There is a possibility of error for certain situations, particularly for “light elements” as well as compounds that have drastically different Z elements where pure element standards are used. The figure above shows that a small (2%) error in the mass absorption coefficient for Al in NiAl will yield an error of 1.5% in the matrix correction.

This is a strong incentive to either use standards similar to the unknown, and/or use secondary standards to verify the correctness of the EPMA analysis.


Summary: How to know if the EPMA results are “good”?


There are only 2 tests to prove your results are “good” – actually, it is more correct to say that if your results can pass the test(s), then you know they are not necessarily bad analyses:

 100 wt% totals (NOT 100 atomic % totals). The fact that the total is near 100 wt%. Typically, a range from 98.5 - 100.5 wt% for silicates, glasses and other compounds is considered “good”. It extends on the low side a little to accommodate a small amount of trace elements that are realistically present in most natural (earth) materials. These analyses typically “do oxygen by stoichiometry” which can introduce some undercounting where the Fe:O ratio has been set to a default of 1:1, and some the iron is ferric (Fe:O 2:3). So for spinels (e.g. Fe3O4), a perfectly good total could be 93 wt%.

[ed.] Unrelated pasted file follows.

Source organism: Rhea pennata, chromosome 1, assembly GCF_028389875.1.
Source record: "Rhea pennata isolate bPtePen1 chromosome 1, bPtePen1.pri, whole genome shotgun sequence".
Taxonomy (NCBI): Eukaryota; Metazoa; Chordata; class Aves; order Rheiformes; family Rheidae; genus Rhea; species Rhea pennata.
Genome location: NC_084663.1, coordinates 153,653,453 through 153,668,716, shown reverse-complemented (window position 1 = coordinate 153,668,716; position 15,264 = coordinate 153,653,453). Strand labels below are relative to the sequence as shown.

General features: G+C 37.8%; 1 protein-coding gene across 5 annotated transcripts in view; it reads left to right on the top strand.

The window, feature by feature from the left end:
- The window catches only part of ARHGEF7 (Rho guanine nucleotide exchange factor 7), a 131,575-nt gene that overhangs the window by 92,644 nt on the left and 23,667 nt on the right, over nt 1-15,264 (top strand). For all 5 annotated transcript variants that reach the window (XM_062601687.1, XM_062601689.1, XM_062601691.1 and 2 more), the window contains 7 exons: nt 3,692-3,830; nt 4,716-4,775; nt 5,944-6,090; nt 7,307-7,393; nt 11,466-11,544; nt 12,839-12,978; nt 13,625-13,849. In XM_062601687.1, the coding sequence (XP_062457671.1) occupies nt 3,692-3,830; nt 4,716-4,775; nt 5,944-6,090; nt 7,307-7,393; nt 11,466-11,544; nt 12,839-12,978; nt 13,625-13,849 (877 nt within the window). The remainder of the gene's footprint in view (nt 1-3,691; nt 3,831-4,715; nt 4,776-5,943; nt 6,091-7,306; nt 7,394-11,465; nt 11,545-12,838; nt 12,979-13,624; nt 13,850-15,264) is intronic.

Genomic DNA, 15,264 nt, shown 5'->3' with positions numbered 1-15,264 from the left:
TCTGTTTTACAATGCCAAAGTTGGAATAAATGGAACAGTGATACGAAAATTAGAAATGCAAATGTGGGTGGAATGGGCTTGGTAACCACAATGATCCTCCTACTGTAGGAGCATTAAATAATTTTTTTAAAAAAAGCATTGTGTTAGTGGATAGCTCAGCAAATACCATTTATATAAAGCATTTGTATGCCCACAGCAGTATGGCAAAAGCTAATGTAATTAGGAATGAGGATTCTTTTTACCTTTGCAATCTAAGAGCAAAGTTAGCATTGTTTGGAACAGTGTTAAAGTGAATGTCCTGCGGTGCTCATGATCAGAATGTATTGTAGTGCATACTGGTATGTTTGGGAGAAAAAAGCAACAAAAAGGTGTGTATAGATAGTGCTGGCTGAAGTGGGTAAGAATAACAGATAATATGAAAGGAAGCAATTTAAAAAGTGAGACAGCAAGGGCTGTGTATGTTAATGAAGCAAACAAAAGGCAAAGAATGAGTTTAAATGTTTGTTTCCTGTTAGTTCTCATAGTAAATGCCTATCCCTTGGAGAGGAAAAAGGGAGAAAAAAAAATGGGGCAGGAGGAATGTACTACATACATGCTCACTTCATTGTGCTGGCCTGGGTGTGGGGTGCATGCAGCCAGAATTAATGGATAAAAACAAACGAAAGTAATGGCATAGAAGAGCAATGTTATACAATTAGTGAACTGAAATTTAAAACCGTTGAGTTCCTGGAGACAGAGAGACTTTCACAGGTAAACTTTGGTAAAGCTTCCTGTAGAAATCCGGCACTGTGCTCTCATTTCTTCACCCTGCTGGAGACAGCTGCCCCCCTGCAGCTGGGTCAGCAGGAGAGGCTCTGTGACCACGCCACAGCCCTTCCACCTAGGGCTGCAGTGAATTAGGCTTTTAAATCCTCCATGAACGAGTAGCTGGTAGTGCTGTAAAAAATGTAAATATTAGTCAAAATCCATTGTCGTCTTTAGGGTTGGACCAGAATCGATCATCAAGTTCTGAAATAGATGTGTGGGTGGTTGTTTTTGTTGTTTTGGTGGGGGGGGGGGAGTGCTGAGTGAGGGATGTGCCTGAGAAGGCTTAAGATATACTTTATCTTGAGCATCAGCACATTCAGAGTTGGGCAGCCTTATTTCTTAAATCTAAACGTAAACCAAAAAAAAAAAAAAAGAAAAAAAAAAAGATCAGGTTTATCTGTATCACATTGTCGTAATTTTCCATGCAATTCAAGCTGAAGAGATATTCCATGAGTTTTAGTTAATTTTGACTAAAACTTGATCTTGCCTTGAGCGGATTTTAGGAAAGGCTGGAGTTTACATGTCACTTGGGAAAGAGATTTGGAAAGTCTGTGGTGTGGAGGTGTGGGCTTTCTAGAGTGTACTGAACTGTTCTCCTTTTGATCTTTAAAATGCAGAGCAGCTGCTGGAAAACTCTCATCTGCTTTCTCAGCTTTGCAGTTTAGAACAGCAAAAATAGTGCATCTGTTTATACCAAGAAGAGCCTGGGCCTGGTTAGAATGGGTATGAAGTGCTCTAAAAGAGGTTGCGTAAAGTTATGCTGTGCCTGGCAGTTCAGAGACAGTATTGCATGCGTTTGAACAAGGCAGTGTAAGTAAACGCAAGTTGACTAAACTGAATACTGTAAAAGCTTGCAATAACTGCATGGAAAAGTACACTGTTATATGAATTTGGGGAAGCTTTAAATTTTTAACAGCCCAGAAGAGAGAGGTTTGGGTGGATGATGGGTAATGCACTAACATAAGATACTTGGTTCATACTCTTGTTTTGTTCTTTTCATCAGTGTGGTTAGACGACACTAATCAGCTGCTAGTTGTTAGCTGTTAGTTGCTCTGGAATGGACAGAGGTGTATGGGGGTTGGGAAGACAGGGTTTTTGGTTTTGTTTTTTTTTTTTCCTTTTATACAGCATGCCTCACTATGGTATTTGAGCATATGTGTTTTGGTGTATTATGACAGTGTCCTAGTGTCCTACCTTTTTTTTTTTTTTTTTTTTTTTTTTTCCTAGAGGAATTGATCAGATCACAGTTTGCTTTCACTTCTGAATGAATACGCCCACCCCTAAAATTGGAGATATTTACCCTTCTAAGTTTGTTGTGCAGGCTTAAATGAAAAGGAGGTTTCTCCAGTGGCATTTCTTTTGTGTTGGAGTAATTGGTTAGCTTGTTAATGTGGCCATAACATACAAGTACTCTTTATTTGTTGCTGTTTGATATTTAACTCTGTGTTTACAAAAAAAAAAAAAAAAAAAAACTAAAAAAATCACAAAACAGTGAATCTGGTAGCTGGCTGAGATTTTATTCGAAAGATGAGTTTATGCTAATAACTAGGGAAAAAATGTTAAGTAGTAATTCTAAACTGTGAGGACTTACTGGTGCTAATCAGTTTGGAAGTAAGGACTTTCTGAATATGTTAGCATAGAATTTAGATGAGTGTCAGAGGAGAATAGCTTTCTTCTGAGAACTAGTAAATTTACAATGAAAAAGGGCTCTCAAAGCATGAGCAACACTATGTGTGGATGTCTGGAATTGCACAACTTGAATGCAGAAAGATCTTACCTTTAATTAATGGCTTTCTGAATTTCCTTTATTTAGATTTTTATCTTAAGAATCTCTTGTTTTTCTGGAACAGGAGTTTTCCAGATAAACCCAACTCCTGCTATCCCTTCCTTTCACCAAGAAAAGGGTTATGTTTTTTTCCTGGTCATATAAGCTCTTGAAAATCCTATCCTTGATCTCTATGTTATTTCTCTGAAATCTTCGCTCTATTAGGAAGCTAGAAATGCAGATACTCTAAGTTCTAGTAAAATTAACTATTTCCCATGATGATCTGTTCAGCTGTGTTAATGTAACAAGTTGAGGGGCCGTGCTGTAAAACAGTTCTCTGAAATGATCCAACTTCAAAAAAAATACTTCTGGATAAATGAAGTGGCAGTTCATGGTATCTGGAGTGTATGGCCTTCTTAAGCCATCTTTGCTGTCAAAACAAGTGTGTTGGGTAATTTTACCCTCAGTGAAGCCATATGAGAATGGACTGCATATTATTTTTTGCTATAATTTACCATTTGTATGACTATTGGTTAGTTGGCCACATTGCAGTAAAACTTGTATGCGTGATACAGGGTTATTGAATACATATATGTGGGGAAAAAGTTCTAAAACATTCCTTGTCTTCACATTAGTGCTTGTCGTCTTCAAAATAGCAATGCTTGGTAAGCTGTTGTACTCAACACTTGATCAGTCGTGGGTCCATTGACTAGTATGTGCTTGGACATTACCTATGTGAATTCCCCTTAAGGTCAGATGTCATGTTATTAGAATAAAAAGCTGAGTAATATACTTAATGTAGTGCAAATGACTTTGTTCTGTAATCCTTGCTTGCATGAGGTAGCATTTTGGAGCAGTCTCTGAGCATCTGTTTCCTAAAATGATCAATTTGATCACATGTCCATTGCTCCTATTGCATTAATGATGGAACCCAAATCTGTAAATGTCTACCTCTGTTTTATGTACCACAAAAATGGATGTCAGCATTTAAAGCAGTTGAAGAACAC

Stoichiometry, if such a test is valid (e.g. the material is a line compound, or a mineral of a set stoichiometry.


Checking the olivine analysis


The total is excellent, 99.98 wt%.  The stoichiometry is pretty good (not excellent): on the 4 oxygens, there should be 1.00 Si atoms and we have .985. The total cations Mg+Fe+Ca+Ni should be 2.00, and we have 2.03. The analysis is OK and could be published. If this were seen at the time of analysis, it might be useful to recheck the Si and Mg peak positions, and reacquire standard counts for Si and Mg. If this were only seen after the fact, you could re-examine the standard counts and see if there are any obvious outliers that were included and could be legitimately discarded.